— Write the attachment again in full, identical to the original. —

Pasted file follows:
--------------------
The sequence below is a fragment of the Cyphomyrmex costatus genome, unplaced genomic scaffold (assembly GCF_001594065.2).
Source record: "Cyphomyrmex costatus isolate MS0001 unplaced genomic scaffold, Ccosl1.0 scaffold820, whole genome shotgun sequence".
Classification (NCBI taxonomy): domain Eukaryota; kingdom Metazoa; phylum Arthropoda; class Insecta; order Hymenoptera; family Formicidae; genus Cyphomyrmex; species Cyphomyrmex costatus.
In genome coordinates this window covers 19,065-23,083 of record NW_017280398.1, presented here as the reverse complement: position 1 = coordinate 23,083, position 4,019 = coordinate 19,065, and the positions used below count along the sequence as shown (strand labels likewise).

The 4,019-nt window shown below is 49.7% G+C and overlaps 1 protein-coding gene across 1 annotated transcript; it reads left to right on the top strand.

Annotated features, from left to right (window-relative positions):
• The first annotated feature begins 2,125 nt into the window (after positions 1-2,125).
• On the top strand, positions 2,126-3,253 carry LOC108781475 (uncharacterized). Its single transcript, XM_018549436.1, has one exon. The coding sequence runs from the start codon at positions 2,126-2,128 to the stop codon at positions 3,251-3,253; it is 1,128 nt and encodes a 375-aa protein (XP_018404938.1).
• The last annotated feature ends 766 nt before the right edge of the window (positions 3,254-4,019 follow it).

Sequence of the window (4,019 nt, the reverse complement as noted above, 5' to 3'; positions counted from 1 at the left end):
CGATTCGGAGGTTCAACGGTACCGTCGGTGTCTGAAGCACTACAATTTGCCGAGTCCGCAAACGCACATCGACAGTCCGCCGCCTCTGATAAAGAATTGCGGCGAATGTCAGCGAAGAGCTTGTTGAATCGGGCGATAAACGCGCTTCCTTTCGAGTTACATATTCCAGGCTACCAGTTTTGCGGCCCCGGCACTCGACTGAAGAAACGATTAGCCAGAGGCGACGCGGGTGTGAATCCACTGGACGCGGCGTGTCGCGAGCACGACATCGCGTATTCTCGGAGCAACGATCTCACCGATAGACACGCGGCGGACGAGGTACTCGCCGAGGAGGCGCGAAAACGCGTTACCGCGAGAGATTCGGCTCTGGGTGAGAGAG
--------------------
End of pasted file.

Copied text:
The sequence below is a fragment of the Cyphomyrmex costatus genome, unplaced genomic scaffold (assembly GCF_001594065.2).
Source record: "Cyphomyrmex costatus isolate MS0001 unplaced genomic scaffold, Ccosl1.0 scaffold820, whole genome shotgun sequence".
Classification (NCBI taxonomy): domain Eukaryota; kingdom Metazoa; phylum Arthropoda; class Insecta; order Hymenoptera; family Formicidae; genus Cyphomyrmex; species Cyphomyrmex costatus.
In genome coordinates this window covers 19,065-23,083 of record NW_017280398.1, presented here as the reverse complement: position 1 = coordinate 23,083, position 4,019 = coordinate 19,065, and the positions used below count along the sequence as shown (strand labels likewise).

The 4,019-nt window shown below is 49.7% G+C and overlaps 1 protein-coding gene across 1 annotated transcript; it reads left to right on the top strand.

Annotated features, from left to right (window-relative positions):
• The first annotated feature begins 2,125 nt into the window (after positions 1-2,125).
• On the top strand, positions 2,126-3,253 carry LOC108781475 (uncharacterized). Its single transcript, XM_018549436.1, has one exon. The coding sequence runs from the start codon at positions 2,126-2,128 to the stop codon at positions 3,251-3,253; it is 1,128 nt and encodes a 375-aa protein (XP_018404938.1).
• The last annotated feature ends 766 nt before the right edge of the window (positions 3,254-4,019 follow it).

Sequence of the window (4,019 nt, the reverse complement as noted above, 5' to 3'; positions counted from 1 at the left end):
CGATTCGGAGGTTCAACGGTACCGTCGGTGTCTGAAGCACTACAATTTGCCGAGTCCGCAAACGCACATCGACAGTCCGCCGCCTCTGATAAAGAATTGCGGCGAATGTCAGCGAAGAGCTTGTTGAATCGGGCGATAAACGCGCTTCCTTTCGAGTTACATATTCCAGGCTACCAGTTTTGCGGCCCCGGCACTCGACTGAAGAAACGATTAGCCAGAGGCGACGCGGGTGTGAATCCACTGGACGCGGCGTGTCGCGAGCACGACATCGCGTATTCTCGGAGCAACGATCTCACCGATAGACACGCGGCGGACGAGGTACTCGCCGAGGAGGCGCGAAAACGCGTTACCGCGAGAGATTCGGCTCTGGGTGAGAGAG